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Wartime - Higham Ferrers
See under Rushden for more about Appeals Tribunals

Rushden Echo, 23rd October 1914, transcribed by Kay Collins

Higham Ferrers
Special Constables for Higham, Rushden, Irthlingborough, and Stanwick district assembled to the number of about 60 in the cricket field on Sunday morning for marching drill. Captain Jackson, of Wellingborough, was in command, and Inspector Bailey was present. Captain Jackson expressed himself as being quite satisfied with the progress shown.

The Mayoress (Mrs T Patenall) has arranged for Belgian Day to be celebrated at Chelveston, Stranwick, Yelden, and Newton Bromshold on the same day as at Higham Ferrers—tomorrow (Saturday).

Rushden Athletic beat Higham Band Club on Tuesday by 29 – 25 in a cribbage league match.

Rushden Echo, 2nd April 1915, transcribed by Kay Collins

Citizen Soldiers Inspected – The Volunteer Movement

A general inspection of the Rushden, Higham Ferrers, Irthlingborough, and Finedon companies of the National Volunteer Training Corps was held on Sunday in the recreation Ground, Higham Ferrers, by Col. Fawcett. Commandant H. Dulley, officer in charge of the Wellingborough and District Battalion, was also present. The Rushden company were headed by the Rushden Rifle Band, and a drum and bugle brigade accompanied the Irthlingboro’ and Finedon companies. The officers in command of the various companies were:- Commanders R. F. Knight and G. R. Turner (Rushden, F. W. Margetts (Higham), A. G. Henfrey (Finedon), and E. S. Lilley (Irthlingborough). Col. Fawcett, we understand, expressed himself as satisfied with the registers.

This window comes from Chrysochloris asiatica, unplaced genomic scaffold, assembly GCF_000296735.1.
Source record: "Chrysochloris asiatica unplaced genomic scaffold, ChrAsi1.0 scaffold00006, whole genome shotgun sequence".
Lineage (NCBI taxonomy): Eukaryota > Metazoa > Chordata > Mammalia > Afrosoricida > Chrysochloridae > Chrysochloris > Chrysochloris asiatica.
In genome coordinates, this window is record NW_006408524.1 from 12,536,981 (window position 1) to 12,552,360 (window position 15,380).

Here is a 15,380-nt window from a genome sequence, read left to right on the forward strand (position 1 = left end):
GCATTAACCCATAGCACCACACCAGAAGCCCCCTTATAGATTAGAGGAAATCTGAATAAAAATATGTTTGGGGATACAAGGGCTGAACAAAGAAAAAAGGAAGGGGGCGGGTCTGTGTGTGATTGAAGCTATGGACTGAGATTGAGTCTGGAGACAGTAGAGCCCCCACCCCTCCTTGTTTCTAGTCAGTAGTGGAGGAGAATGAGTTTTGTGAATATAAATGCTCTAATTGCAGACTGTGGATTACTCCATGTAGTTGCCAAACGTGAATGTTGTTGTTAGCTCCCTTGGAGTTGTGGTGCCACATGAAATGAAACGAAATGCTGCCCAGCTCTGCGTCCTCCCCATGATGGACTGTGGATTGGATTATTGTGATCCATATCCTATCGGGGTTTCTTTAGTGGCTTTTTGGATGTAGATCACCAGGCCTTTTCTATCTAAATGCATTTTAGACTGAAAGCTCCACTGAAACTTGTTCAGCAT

Rushden Echo, 7th May 1915, transcribed by Kay Collins

Soldiers Arrive at Higham Ferrers - To be Billeted at Rushden and Higham

The advance guard, about 170 strong, of the 1st Welsh Regiment, arrived in Higham this afternoon by the 2.10 train. They are the first complement of a company of 3,000 who are to be billeted in Rushden and Higham Ferrers.

Rushden Echo, 20th October 1916

Newton Bromswold - A Balloon descended in a field in the Newton-road leading from Higham on Tuesday, the aeronaut proving to be Warrant Officer Chippendale, of the R.N.A.S. The envelope and observation basket were packed up and despatched from Higham Ferrers by the 7.35p.m. train.

The Rushden Echo, 16th February 1917, transcribed by Kay Collins

Mrs Rippin, of Higham Ferrers, is doing good war work, for, although nearing 60 she helps on the land and acts as chimney sweep, and can be a ‘handy man’ in other ways in an emergency.

The Argus, 16th February 1917, transcribed by Kay Collins

Higham Ferrers Appeals

There were six appeals from decisions of the Higham Ferrers Tribunal, which were adjudicated upon as follows:

Walter Herbert Draper, Feb 28th (final); Fred Silas Holman, March 9th (final); and Chas. E. Saunders, Roland Cox, John Wm. Holyoak (aged 27), and Jas. Hy. Cadd (34), March 31st (final). The last two men are hairdressers, the only two left in Higham Ferrers. Mr. W. W. James (Wellingborough) appeared for Holyoak and Mr. A. J. Darnell (Northampton) for Cadd. Holyoak superintends a business for his brother in Rushden, and Cadd breeds carrier pigeons for the Government.

Sir Ryland D. Adkins, M.P., joined the court.

Rushden Echo, 2nd March 1917, transcribed by Kay Collins